A myth of sorts has grown up around the idea that Jesus chose poor, uneducated fishermen to be his apostles. This idea is partly derived from Acts 4:13;
“Observing the boldness of Peter and John and perceiving them to be uneducated, ordinary men, they were amazed, and they recognized them as the companions of Jesus.”
These men were not generally aristocrats or trained scribes, but disciples of Jesus. The Greek agrammatoi can literally mean “without letters” or illiterate. In a religious context it probably has a more limited meaning of ‘not trained in the law’ (cf. John 7:15). In other words one not formally trained as a scribe. The Greek idiōtai literally means a private person, or an ordinary person as opposed to an expert.
In the ancient world eloquence or boldness of speech was associated with education or training in rhetoric. Since Peter and John are clearly untrained in these fields the boldness of their speech astonishes the Temple leaders. The Jewish leaders, “were amazed, and they recognized them as companions of Jesus” (Acts 2:13).
The ‘ordinary’ nature of these Apostles must not be exaggerated. M. Wilkins believes that "James and John" were from a family of some wealth and influence, based on the information we have about their fishing business (cf. Mk 1:19). Peter ran a fishing business with his brother Andrew and their partners, James and John (Mk 1:16-20; Luke 5:10) He seems also to have owned a house with his brother Andrew (Mk 1:29). Mark’s text suggest that the house was not far from the synagogue in Capernaum (compare Mk 1:21 with 1:29).
Luke’s comment in Acts 4:13 likely means that Peter, Andrew, James and John were merchants and not theologians by trade and of course they had no credentials as Scribes or Pharisees. Acts 4:13 could also have betrayed a prejudice against their Galilean accents or even against their very social class as "the newly wealthy" as opposed to the older aristocracy of the Sadducees. There is no indication here of them being poorly educated in general, semi-illiterate, or just plain dull. This does not fit their occupation or background, or the biblical record of their probable use of Greek.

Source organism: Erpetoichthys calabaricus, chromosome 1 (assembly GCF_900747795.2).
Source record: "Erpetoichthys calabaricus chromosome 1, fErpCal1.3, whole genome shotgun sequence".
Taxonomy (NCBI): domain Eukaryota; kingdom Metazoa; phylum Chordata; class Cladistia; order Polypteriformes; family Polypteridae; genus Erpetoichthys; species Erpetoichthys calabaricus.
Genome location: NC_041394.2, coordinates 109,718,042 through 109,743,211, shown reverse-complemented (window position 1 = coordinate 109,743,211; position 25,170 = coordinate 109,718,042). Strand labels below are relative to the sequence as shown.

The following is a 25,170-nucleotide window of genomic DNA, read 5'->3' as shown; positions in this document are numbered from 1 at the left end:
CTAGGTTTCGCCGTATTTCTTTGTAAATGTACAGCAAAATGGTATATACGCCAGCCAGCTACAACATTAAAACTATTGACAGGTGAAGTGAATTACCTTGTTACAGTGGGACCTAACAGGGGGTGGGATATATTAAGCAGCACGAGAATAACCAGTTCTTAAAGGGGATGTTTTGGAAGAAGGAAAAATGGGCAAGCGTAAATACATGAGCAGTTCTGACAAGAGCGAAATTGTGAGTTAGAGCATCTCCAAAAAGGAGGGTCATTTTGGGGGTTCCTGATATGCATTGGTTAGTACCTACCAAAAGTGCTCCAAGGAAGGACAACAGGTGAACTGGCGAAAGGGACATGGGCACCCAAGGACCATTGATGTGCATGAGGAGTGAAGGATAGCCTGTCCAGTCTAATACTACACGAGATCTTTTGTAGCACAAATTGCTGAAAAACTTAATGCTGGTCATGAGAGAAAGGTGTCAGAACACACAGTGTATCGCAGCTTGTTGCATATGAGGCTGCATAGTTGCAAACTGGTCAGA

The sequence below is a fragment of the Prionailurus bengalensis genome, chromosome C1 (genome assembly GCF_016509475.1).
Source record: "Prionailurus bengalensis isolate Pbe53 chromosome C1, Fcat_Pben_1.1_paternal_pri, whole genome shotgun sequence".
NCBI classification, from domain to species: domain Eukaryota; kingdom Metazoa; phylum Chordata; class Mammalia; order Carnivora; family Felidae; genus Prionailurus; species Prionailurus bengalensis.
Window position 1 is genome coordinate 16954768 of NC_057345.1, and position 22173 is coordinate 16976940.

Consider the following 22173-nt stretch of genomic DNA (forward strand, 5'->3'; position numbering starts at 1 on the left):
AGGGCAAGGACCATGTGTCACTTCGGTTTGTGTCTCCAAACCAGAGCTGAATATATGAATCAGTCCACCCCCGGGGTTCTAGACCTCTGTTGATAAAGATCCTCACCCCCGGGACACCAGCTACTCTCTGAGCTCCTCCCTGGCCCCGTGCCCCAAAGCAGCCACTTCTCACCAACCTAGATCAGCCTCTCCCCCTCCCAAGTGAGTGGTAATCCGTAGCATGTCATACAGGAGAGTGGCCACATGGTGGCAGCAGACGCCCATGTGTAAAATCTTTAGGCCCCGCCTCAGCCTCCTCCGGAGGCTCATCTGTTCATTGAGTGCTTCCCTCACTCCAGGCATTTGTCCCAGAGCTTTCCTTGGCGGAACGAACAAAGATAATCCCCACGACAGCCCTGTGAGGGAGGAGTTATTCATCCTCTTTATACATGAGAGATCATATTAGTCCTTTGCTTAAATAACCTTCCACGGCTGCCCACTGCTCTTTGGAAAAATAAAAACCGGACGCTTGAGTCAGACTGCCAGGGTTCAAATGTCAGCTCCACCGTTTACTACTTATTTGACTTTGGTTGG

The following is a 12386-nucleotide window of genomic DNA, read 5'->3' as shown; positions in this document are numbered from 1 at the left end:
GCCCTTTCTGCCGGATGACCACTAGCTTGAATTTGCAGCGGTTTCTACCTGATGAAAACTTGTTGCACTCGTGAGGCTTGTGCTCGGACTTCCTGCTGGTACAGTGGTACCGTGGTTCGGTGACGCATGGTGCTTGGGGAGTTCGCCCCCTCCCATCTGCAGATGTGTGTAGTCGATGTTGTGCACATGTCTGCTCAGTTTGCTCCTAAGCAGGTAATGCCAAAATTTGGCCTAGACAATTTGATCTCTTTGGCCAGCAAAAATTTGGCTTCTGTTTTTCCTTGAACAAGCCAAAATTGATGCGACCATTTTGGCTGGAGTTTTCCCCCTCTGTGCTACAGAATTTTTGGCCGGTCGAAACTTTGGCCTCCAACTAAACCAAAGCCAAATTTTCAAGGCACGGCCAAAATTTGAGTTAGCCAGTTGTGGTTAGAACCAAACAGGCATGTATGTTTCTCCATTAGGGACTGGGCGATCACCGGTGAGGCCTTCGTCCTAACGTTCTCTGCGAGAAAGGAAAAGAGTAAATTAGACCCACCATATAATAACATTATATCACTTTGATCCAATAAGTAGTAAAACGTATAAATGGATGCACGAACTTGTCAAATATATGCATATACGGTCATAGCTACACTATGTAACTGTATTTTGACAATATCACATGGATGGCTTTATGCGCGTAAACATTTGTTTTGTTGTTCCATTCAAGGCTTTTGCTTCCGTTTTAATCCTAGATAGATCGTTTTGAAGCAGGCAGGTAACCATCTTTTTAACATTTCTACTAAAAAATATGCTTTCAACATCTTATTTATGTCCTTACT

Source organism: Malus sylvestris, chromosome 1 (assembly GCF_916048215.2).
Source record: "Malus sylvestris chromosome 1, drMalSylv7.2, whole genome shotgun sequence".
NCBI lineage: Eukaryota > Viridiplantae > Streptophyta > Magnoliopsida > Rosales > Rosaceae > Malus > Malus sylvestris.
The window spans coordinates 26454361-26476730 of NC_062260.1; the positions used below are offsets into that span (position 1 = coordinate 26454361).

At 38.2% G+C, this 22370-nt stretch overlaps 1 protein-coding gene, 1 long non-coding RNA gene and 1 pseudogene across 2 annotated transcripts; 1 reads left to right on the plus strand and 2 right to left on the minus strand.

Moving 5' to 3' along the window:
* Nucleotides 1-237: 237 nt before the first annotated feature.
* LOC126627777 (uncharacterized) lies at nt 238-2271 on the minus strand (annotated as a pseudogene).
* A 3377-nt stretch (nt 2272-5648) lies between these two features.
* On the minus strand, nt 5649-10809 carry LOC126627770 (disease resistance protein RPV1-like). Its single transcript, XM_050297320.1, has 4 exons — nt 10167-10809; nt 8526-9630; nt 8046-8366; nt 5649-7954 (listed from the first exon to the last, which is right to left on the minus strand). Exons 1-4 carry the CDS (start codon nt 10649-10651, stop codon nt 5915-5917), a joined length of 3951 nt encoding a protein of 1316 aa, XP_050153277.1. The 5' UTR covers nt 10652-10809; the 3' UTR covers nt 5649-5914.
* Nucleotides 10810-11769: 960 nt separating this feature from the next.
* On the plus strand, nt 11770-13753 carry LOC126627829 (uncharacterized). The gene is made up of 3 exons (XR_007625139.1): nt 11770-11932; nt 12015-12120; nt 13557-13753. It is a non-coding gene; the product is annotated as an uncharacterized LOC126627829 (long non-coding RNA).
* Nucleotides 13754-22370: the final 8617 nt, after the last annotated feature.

Carsten Thiede comments, “an active knowledge of Greek would have been obligatory for people like Peter and his co-workers, Andrew, James and John (Mk 1:16; Lk 5:10), who were involved in the fishing industry and trade. They would have heard Peter speaking Greek from childhood days, and refined their linguistic abilities soon as they had chosen their trade. The Hellenistic element in their immediate surroundings is obvious even from their names.” Peter Davids notes that there was a growing group of wealthy merchants in first-century Palestine who had not yet joined the land owning aristocracy, and who did not have priestly or Herodian political connections. This group constituted as new addition to the wealth upper class. There was also "a small middle class of skilled artisans and land-owning medium sized farmers and merchants."
 Dictionary of Christ and the Gospels ed. Joel B. Green, Scot McKight, I. Howard Marshall (Downers Grove: Intervarsity Press, 1992) p. 179. If we identify the Apostle John as the beloved disciple (John 18:15) then we read the beloved disciple was "well known to the High Priest" signifying some upper class connections.
Ibid. p. 179. Are we to understand that James and John are also originally from Bethesda (cf. Mk 1:20)?
 Speaking to the Syrian Phoenician woman (Mk 7:26), a conversation with Pilate without an interpreter (Mk 15:2-5), the presence of Greek speaking Jews among the disciples (Acts 6:1), the meeting with Cornelius the Centurion (Acts 10:25-27).
 Carsten P. Thiede, Simon Peter: From Galilee to Rome (Academie Books, 1988) p. 20-21.
 Dictionary of Christ and the Gospels. p. 702.